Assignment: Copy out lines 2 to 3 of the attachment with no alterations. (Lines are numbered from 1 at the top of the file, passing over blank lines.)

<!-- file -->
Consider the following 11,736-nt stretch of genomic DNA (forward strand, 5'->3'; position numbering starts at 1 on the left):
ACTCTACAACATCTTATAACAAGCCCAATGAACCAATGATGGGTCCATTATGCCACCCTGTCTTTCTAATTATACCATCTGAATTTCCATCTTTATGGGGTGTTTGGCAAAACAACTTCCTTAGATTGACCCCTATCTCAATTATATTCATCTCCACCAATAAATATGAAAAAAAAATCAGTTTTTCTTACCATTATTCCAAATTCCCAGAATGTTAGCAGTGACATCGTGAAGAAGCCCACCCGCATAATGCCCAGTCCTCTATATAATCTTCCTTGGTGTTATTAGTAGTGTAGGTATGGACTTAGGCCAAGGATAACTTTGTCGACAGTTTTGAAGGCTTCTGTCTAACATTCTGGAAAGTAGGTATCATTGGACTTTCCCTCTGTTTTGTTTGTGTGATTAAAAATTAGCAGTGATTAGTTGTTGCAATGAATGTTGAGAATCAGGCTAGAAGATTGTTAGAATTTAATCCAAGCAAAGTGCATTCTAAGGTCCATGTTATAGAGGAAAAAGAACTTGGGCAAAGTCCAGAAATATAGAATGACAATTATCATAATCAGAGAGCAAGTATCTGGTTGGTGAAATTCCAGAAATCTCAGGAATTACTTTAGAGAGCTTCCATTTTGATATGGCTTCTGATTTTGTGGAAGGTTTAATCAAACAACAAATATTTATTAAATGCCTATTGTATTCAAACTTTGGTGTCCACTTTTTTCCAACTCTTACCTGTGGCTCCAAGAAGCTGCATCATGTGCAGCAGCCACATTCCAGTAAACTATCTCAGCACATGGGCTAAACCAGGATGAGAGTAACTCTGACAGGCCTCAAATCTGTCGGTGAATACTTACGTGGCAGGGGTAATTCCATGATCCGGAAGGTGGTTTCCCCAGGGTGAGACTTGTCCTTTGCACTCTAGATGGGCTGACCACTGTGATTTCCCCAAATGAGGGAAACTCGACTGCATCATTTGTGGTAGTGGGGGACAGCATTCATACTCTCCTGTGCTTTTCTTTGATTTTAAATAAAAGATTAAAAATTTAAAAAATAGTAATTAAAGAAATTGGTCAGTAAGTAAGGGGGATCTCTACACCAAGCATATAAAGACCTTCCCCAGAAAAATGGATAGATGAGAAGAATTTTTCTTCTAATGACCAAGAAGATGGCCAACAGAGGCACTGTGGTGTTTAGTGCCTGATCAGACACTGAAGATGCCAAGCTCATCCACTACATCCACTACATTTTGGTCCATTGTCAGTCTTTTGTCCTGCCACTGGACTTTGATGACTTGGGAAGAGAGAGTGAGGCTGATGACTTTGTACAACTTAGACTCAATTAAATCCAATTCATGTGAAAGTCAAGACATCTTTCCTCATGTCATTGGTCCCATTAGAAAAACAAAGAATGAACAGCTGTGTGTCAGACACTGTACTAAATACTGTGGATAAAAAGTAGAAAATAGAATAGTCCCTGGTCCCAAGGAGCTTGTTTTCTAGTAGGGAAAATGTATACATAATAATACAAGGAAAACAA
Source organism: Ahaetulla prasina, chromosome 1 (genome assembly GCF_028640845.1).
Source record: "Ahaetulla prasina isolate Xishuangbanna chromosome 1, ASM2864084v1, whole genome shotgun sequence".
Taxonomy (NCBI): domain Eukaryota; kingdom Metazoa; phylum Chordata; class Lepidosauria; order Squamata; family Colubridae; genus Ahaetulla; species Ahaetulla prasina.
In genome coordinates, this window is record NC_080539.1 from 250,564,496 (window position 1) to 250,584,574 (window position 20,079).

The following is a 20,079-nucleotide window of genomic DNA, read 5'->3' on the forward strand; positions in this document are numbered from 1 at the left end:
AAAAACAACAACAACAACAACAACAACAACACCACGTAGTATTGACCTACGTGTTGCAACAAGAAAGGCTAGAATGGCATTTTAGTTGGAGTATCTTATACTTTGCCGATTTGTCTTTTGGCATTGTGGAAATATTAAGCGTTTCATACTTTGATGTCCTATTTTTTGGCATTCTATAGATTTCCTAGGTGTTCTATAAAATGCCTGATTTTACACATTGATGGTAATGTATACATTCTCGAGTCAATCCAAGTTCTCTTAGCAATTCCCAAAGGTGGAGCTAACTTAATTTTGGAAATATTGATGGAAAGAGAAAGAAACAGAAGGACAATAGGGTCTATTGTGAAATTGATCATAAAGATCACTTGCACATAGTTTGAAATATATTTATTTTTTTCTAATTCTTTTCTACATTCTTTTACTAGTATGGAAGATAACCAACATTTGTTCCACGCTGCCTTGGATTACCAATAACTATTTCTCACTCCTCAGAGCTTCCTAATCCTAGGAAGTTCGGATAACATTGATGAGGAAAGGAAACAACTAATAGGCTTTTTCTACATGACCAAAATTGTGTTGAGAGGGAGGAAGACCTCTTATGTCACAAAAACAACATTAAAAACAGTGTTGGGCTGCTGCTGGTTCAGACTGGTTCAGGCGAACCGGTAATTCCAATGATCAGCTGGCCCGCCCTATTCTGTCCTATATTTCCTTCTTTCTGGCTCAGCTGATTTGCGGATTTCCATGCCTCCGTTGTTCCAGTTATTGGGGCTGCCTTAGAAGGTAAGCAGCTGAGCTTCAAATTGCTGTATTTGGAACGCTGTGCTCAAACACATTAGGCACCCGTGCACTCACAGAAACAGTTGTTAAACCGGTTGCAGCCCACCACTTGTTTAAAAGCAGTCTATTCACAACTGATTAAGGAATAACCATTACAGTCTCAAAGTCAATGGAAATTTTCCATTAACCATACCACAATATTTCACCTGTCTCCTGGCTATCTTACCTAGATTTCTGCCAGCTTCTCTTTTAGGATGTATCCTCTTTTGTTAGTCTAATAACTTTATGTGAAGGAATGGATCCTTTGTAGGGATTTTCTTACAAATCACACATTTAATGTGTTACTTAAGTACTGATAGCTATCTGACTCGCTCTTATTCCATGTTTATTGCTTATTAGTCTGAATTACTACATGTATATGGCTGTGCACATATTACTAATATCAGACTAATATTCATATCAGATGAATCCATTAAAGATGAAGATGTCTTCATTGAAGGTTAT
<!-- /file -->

ACTCTACAACATCTTATAACAAGCCCAATGAACCAATGATGGGTCCATTATGCCACCCTGTCTTTCTAATTATACCATCTGAATTTCCATCTTTATGGGGTGTTTGGCAAAACAACTTCCTTAGATTGACCCCTATCTCAATTATATTCATCTCCACCAATAAATATGAAAAAAAAATCAGTTTTTCTTACCATTATTCCAAATTCCCAGAATGTTAGCAGTGACATCGTGAAGAAGCCCACCCGCATAATGCCCAGTCCTCTATATAATCTTCCTTGGTGTTATTAGTAGTGTAGGTATGGACTTAGGCCAAGGATAACTTTGTCGACAGTTTTGAAGGCTTCTGTCTAACATTCTGGAAAGTAGGTATCATTGGACTTTCCCTCTGTTTTGTTTGTGTGATTAAAAATTAGCAGTGATTAGTTGTTGCAATGAATGTTGAGAATCAGGCTAGAAGATTGTTAGAATTTAATCCAAGCAAAGTGCATTCTAAGGTCCATGTTATAGAGGAAAAAGAACTTGGGCAAAGTCCAGAAATATAGAATGACAATTATCATAATCAGAGAGCAAGTATCTGGTTGGTGAAATTCCAGAAATCTCAGGAATTACTTTAGAGAGCTTCCATTTTGATATGGCTTCTGATTTTGTGGAAGGTTTAATCAAACAACAAATATTTATTAAATGCCTATTGTATTCAAACTTTGGTGTCCACTTTTTTCCAACTCTTACCTGTGGCTCCAAGAAGCTGCATCATGTGCAGCAGCCACATTCCAGTAAACTATCTCAGCACATGGGCTAAACCAGGATGAGAGTAACTCTGACAGGCCTCAAATCTGTCGGTGAATACTTACGTGGCAGGGGTAATTCCATGATCCGGAAGGTGGTTTCCCCAGGGTGAGACTTGTCCTTTGCACTCTAGATGGGCTGACCACTGTGATTTCCCCAAATGAGGGAAACTCGACTGCATCATTTGTGGTAGTGGGGGACAGCATTCATACTCTCCTGTGCTTTTCTTTGATTTTAAATAAAAGATTAAAAATTTAAAAAATAGTAATTAAAGAAATTGGTCAGTAAGTAAGGGGGATCTCTACACCAAGCATATAAAGACCTTCCCCAGAAAAATGGATAGATGAGAAGAATTTTTCTTCTAATGACCAAGAAGATGGCCAACAGAGGCACTGTGGTGTTTAGTGCCTGATCAGACACTGAAGATGCCAAGCTCATCCACTACATCCACTACATTTTGGTCCATTGTCAGTCTTTTGTCCTGCCACTGGACTTTGATGACTTGGGAAGAGAGAGTGAGGCTGATGACTTTGTACAACTTAGACTCAATTAAATCCAATTCATGTGAAAGTCAAGACATCTTTCCTCATGTCATTGGTCCCATTAGAAAAACAAAGAATGAACAGCTGTGTGTCAGACACTGTACTAAATACTGTGGATAAAAAGTAGAAAATAGAATAGTCCCTGGTCCCAAGGAGCTTGTTTTCTAGTAGGGAAAATGTATACATAATAATACAAGGAAAACAA
Source organism: Ahaetulla prasina, chromosome 1 (genome assembly GCF_028640845.1).